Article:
6 Things Movies Get Wrong About Swords (An Inside Look)
Geege Schuman stashed this in Badass
#6. Katanas Are the Greatest Sword Ever Invented
If you've spent any time talking to Quentin Tarantino or listening to the pear-shaped vitriol seeping out of comic conventions, you know that the Japanese katana is essentially magic. Not since Nintendo or hentai has some quirky Japanese perversion of a mundane invention had so much cache among doughy white people with unsettling OKCupid profiles. Katanas are sharp and strong enough to cut cleanly through bone, metal, armor, and probably even the sun, if only someone could get close enough. That's all because of one very important reason: The steel has been folded over thousands of times, creating a weapon infinitely superior to shitty ol' non-folded metal. Somehow this strange Asian tradition remained a mystery to those idiot Europeans for thousands of years, which is why Bruce Willis didn't head for the broadsword aisle when he had some serious rape-stopping to do in Pulp Fiction.
First of all, you don't need to fold good steel. Japanese swordsmiths used a metal known as tamahagane. It sounds fancy as hell, but so does anything you say in Japanese. Westerners knew tamahagane as "pig iron," which is considerably less romantic. They refused to use it in the west for weapons, not because they were stubborn morons but because it's loaded down with carbon and too much carbon will turn your sword into a brittle shower of metal shards during its first use. See, the process of folding a sword started as a way to iron out that extra carbon in a shitty alloy, turning pig metal into something more suitable for stylized murder.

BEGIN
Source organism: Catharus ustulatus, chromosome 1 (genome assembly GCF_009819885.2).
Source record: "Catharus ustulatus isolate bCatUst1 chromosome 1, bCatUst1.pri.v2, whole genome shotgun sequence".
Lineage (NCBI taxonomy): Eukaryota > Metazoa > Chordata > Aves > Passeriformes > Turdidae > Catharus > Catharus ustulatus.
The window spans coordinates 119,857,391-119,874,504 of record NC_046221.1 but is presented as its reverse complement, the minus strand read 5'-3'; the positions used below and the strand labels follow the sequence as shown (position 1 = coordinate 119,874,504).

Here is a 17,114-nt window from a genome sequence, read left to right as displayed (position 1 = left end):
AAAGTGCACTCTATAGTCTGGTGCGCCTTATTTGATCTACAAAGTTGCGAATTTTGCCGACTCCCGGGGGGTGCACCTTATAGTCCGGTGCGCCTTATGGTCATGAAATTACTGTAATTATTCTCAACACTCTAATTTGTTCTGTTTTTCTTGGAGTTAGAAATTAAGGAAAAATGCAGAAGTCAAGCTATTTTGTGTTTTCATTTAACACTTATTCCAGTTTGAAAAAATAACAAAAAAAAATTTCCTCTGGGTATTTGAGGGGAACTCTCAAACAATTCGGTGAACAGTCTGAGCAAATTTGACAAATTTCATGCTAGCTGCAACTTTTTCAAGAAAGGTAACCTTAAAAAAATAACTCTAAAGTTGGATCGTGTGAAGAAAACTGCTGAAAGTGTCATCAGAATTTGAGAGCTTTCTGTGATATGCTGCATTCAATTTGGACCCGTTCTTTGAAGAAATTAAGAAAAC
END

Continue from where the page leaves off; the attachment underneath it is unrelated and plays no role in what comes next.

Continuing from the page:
Because murdering people with a machete is just crass.
Now think about folding a piece of paper -- doing it a few times is easy, but try folding it over 15 or 20 times. Likewise, you can fold steel maybe 20 times, if you were some kind of fold-crazed junkie. Real Japanese swordsmiths folded their blades about eight times. Folding much more than that would suck all the carbon out of the steel, leaving you with a soft, Play-Dohy katana that would be better suited for enemies like warm butter than anything you might encounter on a battlefield.
Srsly, read more at http://www.cracked.com/article_20634_6-things-movies-get-wrong-about-swords-an-inside-look.html#ixzz2dfB0LD9f because there are a 5 more weapons facts to check out.
Dirk Pitt used a Katana in one of his books. He was facing a Samurai with a broadsword. The disadvantage was that with all things equal, a broadsword can wear the katana-wielder down over time, and it's just a matter of time. The only choice you have is a lightning fast first strike or to get away fast.
Arguing is like that.
Ah! Katana as metaphor for argument!!